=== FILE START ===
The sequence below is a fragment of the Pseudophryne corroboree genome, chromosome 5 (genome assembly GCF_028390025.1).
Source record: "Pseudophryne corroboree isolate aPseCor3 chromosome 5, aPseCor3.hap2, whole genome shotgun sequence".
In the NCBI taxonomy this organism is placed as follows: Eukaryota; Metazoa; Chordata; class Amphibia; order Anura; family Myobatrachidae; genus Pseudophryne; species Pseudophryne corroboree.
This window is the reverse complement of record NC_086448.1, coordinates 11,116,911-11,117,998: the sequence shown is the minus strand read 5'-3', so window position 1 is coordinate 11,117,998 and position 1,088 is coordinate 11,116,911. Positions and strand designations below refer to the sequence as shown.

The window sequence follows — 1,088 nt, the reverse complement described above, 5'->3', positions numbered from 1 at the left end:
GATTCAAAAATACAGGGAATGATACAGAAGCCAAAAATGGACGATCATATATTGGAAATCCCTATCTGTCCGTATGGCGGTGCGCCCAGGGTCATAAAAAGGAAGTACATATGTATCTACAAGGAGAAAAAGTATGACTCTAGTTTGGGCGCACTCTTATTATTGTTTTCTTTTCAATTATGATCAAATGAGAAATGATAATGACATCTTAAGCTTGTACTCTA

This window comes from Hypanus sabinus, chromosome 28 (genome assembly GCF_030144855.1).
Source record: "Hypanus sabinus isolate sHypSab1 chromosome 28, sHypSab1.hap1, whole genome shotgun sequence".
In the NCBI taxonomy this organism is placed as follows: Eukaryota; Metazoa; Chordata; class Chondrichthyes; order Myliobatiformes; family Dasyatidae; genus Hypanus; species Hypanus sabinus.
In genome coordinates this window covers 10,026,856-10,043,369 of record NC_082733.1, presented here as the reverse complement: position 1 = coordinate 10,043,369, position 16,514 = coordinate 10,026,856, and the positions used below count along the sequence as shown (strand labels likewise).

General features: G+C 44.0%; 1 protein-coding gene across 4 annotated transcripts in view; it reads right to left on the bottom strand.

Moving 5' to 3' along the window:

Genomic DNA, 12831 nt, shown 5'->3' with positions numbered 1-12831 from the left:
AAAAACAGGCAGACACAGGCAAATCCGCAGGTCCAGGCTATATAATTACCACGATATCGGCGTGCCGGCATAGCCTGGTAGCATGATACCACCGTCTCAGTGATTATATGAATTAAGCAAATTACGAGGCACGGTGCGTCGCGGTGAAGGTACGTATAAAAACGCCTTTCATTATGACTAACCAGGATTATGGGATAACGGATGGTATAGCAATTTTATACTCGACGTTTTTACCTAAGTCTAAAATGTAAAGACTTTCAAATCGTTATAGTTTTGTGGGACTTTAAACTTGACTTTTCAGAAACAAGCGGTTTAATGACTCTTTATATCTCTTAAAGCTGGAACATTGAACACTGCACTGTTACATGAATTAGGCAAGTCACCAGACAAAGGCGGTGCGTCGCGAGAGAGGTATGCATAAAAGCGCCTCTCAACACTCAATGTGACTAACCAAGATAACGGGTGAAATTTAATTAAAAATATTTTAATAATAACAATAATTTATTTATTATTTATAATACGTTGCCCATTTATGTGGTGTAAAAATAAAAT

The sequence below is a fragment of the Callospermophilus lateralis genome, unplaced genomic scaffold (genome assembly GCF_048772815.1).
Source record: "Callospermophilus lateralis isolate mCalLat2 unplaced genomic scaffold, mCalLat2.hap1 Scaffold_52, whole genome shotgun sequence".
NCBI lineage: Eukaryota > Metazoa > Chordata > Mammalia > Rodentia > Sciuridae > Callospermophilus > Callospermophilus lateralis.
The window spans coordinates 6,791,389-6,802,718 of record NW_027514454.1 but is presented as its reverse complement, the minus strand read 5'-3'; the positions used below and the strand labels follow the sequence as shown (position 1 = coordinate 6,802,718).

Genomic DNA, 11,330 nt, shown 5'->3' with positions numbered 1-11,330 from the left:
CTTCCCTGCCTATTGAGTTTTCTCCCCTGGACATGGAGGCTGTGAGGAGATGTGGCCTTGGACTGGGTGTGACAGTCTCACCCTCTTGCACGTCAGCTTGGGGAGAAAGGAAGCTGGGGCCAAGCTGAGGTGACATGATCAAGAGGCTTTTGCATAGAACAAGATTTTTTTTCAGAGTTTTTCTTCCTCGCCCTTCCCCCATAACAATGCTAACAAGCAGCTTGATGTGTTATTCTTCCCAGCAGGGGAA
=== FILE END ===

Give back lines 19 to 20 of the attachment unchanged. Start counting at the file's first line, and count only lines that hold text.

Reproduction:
Genomic DNA, 11,330 nt, shown 5'->3' with positions numbered 1-11,330 from the left:
CTTCCCTGCCTATTGAGTTTTCTCCCCTGGACATGGAGGCTGTGAGGAGATGTGGCCTTGGACTGGGTGTGACAGTCTCACCCTCTTGCACGTCAGCTTGGGGAGAAAGGAAGCTGGGGCCAAGCTGAGGTGACATGATCAAGAGGCTTTTGCATAGAACAAGATTTTTTTTCAGAGTTTTTCTTCCTCGCCCTTCCCCCATAACAATGCTAACAAGCAGCTTGATGTGTTATTCTTCCCAGCAGGGGAA